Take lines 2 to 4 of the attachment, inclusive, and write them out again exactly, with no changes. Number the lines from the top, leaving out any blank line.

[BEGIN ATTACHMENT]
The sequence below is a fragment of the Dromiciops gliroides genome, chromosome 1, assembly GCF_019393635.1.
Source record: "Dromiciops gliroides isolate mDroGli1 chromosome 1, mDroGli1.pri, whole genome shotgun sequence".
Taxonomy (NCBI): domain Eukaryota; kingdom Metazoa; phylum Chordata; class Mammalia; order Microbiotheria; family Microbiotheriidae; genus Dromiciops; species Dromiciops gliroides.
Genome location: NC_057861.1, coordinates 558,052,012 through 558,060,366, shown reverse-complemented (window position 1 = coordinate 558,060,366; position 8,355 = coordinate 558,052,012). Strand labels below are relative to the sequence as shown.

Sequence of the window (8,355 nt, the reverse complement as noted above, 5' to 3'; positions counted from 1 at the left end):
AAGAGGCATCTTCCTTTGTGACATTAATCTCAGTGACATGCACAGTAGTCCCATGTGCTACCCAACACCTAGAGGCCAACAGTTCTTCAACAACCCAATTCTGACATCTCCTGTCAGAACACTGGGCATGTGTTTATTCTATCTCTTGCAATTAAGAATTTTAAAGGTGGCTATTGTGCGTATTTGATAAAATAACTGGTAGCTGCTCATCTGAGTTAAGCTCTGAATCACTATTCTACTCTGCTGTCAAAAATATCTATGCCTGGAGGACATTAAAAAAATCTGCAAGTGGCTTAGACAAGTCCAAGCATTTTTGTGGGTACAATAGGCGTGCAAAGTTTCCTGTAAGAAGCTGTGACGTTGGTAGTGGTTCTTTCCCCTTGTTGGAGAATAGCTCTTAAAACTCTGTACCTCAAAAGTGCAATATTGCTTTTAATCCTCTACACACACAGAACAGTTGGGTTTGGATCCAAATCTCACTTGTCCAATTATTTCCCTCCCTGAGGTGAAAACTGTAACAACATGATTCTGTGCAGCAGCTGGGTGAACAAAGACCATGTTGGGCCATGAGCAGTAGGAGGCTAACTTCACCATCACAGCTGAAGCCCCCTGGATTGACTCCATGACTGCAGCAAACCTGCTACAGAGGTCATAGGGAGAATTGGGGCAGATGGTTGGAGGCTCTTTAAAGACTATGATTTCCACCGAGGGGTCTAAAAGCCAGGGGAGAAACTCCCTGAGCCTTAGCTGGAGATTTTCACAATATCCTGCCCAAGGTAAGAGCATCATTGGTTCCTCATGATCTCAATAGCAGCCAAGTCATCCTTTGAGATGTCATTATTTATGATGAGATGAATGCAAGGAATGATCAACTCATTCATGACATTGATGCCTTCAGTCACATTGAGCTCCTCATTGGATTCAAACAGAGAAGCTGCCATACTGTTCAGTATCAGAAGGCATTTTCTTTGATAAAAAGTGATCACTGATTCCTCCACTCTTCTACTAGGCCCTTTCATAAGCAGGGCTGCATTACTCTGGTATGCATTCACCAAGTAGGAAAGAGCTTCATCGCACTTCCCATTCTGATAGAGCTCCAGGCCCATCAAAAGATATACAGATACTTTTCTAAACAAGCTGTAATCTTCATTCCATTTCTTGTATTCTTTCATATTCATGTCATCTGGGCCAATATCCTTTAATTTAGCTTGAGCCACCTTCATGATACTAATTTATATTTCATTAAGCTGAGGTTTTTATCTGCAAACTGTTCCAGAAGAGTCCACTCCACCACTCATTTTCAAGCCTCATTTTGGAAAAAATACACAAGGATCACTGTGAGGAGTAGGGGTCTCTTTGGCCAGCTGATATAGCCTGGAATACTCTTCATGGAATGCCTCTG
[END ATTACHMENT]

Source record: "Dromiciops gliroides isolate mDroGli1 chromosome 1, mDroGli1.pri, whole genome shotgun sequence".
Taxonomy (NCBI): domain Eukaryota; kingdom Metazoa; phylum Chordata; class Mammalia; order Microbiotheria; family Microbiotheriidae; genus Dromiciops; species Dromiciops gliroides.
Genome location: NC_057861.1, coordinates 558,052,012 through 558,060,366, shown reverse-complemented (window position 1 = coordinate 558,060,366; position 8,355 = coordinate 558,052,012). Strand labels below are relative to the sequence as shown.